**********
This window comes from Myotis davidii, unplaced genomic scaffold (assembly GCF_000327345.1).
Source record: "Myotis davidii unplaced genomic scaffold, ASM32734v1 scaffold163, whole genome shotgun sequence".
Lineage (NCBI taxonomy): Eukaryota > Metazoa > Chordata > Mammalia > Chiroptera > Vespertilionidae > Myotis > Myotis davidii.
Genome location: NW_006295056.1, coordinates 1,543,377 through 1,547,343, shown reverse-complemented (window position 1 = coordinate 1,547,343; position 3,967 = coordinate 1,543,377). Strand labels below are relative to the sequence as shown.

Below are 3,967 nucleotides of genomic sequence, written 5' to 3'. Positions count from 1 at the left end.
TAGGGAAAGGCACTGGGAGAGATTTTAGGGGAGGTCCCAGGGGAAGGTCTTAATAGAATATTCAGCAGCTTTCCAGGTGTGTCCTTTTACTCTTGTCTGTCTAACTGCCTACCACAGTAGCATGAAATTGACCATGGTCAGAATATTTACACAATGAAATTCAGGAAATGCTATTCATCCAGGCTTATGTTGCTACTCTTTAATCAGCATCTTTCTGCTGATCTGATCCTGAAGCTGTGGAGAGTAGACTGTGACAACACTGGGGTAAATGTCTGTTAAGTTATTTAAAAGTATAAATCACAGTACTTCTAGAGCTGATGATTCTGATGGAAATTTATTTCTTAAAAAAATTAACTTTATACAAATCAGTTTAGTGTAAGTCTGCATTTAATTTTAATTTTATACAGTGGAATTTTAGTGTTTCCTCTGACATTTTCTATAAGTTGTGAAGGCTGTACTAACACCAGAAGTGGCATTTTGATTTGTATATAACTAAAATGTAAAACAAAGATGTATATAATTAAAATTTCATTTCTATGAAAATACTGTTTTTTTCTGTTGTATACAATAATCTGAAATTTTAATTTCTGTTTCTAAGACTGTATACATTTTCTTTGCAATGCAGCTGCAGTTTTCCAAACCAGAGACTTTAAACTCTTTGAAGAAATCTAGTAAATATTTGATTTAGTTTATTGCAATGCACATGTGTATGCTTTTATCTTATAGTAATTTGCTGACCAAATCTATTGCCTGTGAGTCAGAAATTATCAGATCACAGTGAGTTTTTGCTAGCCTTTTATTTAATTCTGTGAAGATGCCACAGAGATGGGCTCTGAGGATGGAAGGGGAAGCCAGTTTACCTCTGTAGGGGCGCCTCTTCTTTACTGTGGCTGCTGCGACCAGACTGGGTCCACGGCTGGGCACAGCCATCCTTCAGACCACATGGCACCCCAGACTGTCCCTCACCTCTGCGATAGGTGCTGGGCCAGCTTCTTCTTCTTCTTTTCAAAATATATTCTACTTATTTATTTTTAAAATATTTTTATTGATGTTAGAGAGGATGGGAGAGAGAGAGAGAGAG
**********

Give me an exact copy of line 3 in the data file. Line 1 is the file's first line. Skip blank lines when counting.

Lineage (NCBI taxonomy): Eukaryota > Metazoa > Chordata > Mammalia > Chiroptera > Vespertilionidae > Myotis > Myotis davidii.